“We’re not savages,” one of the boys declares. “We’re English.” The sound you hear, emerging from behind that line, is Golding’s demented laughter.

This all sounds a bit bleak, doesn’t it? Well, it’s among Mr. Carey’s achievements that this plump and well-researched biography sits lightly in the lap; it reads like a picaresque novel. Mr. Carey tidily lays out the whole picnic: Golding’s youth; his education; his years in the Royal Navy (he commanded a rocket-firing ship off the coast of Normandy on D-Day); his struggle to write his first books while teaching; his slow path toward success; and ultimately his Nobel Prize, awarded in 1983, which brought Golding the kind of esteem that he felt had long eluded him. Mr. Carey walks you adroitly through Golding’s fiction and lays out the case for many of his lesser-known novels, including “The Inheritors” (1955) and “Pincher Martin” (1956).

To this picnic he has also brought a magnum of Champagne — or, to salve Golding’s class sensibilities, let’s say a box of very cold ale. Running beneath Mr. Carey’s biography, “William Golding: The Man Who Wrote ‘Lord of the Flies,’ ” there is a lively counternarrative, one that portrays Golding, a man of constant sorrow, in a warm, fondly comic light. Part modern-day Job, part existential Charlie Brown, part long-suffering hero out of Bernard Malamud or Ian McEwan, Golding was a man for whom things constantly went wrong, yet he resolutely soldiered on.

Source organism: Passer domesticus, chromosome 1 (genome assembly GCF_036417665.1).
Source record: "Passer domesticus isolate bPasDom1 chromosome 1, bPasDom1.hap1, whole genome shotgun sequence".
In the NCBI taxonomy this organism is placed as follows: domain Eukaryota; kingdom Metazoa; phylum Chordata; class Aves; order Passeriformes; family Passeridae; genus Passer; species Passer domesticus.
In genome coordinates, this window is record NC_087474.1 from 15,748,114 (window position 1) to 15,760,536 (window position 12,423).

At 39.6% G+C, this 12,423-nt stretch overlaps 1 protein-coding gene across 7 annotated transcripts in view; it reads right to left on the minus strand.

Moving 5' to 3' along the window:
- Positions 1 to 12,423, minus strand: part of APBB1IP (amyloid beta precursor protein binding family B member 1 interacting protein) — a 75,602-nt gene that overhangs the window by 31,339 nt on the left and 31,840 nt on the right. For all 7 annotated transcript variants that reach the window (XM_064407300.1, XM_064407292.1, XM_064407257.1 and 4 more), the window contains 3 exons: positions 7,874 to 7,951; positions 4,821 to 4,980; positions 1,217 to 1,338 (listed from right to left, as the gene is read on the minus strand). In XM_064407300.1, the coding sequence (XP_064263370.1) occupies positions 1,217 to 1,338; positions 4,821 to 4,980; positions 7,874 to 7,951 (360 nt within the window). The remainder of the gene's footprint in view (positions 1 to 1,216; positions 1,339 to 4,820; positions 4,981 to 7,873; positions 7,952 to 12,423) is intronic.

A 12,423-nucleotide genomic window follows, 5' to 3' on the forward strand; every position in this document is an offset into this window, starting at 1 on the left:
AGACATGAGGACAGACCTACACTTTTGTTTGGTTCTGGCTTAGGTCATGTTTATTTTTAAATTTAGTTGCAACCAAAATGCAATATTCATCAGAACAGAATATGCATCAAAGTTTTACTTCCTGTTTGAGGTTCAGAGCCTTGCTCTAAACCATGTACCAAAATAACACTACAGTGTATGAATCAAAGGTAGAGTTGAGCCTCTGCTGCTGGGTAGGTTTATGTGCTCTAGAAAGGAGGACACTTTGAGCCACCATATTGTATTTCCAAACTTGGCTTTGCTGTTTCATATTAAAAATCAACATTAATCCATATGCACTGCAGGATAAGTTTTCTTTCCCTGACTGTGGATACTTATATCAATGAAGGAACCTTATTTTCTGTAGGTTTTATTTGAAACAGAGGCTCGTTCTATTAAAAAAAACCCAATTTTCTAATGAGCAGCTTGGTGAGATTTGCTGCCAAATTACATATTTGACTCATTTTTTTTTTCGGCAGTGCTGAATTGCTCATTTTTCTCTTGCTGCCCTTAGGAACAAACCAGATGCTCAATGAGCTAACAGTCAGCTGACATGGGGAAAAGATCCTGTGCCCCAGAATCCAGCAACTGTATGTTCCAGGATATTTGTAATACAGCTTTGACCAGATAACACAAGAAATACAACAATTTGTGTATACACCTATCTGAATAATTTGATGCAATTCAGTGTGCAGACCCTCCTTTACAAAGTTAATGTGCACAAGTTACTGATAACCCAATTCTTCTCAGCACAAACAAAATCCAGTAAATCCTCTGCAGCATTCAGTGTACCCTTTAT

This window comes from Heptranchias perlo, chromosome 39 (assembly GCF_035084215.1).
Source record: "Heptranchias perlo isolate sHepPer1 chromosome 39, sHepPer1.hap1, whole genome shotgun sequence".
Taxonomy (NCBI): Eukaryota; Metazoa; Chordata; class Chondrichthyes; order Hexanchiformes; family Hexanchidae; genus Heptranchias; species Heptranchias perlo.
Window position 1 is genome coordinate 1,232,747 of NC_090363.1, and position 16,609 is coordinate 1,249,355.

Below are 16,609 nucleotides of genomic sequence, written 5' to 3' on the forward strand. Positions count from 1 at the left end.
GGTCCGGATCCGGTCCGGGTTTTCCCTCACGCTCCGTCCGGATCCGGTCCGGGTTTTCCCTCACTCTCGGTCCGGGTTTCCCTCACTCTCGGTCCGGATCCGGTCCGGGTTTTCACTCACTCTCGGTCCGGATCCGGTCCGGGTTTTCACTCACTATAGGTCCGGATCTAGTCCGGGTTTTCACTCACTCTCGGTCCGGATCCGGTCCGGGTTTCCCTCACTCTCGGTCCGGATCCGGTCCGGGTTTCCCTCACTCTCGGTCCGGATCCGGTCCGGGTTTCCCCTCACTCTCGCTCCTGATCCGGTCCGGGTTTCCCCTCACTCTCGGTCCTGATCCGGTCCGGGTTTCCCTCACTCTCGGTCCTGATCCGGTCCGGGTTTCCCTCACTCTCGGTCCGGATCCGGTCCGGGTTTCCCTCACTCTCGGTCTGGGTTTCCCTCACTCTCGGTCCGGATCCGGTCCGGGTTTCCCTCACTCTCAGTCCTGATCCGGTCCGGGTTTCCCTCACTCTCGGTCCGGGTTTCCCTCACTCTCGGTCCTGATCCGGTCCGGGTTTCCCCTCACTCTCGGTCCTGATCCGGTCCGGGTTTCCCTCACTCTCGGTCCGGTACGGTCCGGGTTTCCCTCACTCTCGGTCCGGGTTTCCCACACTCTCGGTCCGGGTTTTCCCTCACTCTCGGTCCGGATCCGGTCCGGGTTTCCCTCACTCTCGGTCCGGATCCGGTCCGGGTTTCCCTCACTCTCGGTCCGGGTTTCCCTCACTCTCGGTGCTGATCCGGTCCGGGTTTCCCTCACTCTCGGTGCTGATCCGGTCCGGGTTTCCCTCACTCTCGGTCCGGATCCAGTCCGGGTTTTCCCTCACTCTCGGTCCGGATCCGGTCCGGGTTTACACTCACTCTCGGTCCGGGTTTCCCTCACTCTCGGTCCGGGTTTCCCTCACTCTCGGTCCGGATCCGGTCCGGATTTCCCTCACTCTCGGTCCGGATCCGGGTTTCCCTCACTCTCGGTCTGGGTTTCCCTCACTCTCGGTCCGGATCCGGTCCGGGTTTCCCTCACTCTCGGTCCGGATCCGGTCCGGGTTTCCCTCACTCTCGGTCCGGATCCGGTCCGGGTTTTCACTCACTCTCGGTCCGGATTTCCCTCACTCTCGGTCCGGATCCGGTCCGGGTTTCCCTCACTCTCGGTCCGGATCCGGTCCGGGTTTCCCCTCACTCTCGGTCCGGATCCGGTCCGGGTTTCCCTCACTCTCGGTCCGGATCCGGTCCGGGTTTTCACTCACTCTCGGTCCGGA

During one of his first sexual experiences, the girl asked him, mortifyingly, “Should I have all that rammed up my guts?” (“Yes,” Golding stammered.) While in the Navy, he caused an explosion in his pants by placing bomb detonators and a battery in the same pocket. Luckily, no important bits were blown sideways. When he was a schoolteacher, writing his first novels during class in assignment books, the other teachers would tweak him, asking, “How’s the masterpiece coming on?”

Golding was scared of heights, injections, crustaceans, insects and all manner of creeping things. “He was scared,” Mr. Carey writes, “of being alone at night.” He was an accomplished sailor yet had almost no sense of direction. One of his boats sank. In a car, he’d get lost a few miles from home. “He was always hitting his head on doors, car boots and other projections,” Mr. Carey writes.

He was no luckier with hobbies. He adored cameras, but they broke the moment he picked them up. He loved gardening but suffered for his foliage. “He stocked his pond with decorative fish, and they were eaten by herons,” Mr. Carey writes. “He bought an innocent-looking aquatic fern called azolla, and it spread with such monstrous vigor that he was soon dredging it out by the wheelbarrow-load, and feared it might end up damming the English Channel.”